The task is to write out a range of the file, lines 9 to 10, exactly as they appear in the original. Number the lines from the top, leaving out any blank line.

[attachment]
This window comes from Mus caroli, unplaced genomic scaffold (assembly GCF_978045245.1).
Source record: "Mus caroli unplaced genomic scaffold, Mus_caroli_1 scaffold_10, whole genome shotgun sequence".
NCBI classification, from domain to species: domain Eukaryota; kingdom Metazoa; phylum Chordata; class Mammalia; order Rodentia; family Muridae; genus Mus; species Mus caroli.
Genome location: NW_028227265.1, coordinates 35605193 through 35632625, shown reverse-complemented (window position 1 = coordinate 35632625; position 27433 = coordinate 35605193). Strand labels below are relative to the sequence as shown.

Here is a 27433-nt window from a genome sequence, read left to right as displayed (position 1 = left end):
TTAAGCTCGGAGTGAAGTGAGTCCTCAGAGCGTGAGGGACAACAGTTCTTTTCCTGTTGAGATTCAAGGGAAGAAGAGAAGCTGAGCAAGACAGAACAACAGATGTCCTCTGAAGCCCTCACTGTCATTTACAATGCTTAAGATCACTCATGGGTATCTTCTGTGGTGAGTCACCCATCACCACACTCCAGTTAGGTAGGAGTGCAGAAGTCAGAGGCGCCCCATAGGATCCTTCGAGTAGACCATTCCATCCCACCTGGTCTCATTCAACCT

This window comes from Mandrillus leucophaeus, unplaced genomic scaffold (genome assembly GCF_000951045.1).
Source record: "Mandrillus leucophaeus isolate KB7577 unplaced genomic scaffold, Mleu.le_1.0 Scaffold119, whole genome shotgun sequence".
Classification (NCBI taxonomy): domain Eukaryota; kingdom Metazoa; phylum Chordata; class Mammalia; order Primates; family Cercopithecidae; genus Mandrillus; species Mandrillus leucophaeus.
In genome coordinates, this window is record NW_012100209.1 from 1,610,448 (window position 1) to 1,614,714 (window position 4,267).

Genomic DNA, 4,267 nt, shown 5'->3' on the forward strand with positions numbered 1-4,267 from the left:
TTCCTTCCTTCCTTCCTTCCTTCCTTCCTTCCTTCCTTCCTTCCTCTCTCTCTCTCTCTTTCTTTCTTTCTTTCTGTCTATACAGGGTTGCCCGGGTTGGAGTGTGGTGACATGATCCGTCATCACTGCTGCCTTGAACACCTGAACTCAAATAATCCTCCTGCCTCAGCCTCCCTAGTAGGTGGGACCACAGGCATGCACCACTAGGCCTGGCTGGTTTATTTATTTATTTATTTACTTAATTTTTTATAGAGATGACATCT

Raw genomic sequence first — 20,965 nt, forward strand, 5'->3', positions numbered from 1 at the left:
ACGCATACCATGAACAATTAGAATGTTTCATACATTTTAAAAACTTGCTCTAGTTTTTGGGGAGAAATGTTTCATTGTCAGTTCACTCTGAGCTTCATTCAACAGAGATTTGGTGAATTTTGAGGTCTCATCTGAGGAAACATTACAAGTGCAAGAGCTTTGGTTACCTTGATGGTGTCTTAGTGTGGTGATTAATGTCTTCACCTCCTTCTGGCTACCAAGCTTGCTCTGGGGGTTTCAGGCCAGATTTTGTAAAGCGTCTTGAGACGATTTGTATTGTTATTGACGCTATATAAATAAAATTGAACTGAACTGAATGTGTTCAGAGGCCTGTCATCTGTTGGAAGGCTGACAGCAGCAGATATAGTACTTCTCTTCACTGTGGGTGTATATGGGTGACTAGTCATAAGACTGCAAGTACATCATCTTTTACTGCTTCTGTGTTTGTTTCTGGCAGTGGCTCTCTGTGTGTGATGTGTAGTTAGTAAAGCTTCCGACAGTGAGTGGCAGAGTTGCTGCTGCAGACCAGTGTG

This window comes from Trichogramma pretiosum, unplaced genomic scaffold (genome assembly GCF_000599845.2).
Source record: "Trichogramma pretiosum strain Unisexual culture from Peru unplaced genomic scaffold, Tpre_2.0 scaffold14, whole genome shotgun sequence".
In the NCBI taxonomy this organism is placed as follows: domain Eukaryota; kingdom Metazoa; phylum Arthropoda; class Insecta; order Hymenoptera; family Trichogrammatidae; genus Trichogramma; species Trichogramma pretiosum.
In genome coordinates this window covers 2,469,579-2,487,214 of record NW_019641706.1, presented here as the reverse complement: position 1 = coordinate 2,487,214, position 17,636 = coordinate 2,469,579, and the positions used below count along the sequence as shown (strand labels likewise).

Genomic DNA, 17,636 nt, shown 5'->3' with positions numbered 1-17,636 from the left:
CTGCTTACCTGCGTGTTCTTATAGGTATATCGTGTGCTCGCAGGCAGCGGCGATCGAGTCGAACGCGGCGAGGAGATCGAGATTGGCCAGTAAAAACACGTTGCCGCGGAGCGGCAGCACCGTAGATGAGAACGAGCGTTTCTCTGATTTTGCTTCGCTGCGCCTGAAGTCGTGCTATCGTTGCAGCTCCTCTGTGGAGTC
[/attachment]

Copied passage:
Classification (NCBI taxonomy): domain Eukaryota; kingdom Metazoa; phylum Chordata; class Mammalia; order Primates; family Cercopithecidae; genus Mandrillus; species Mandrillus leucophaeus.
In genome coordinates, this window is record NW_012100209.1 from 1,610,448 (window position 1) to 1,614,714 (window position 4,267).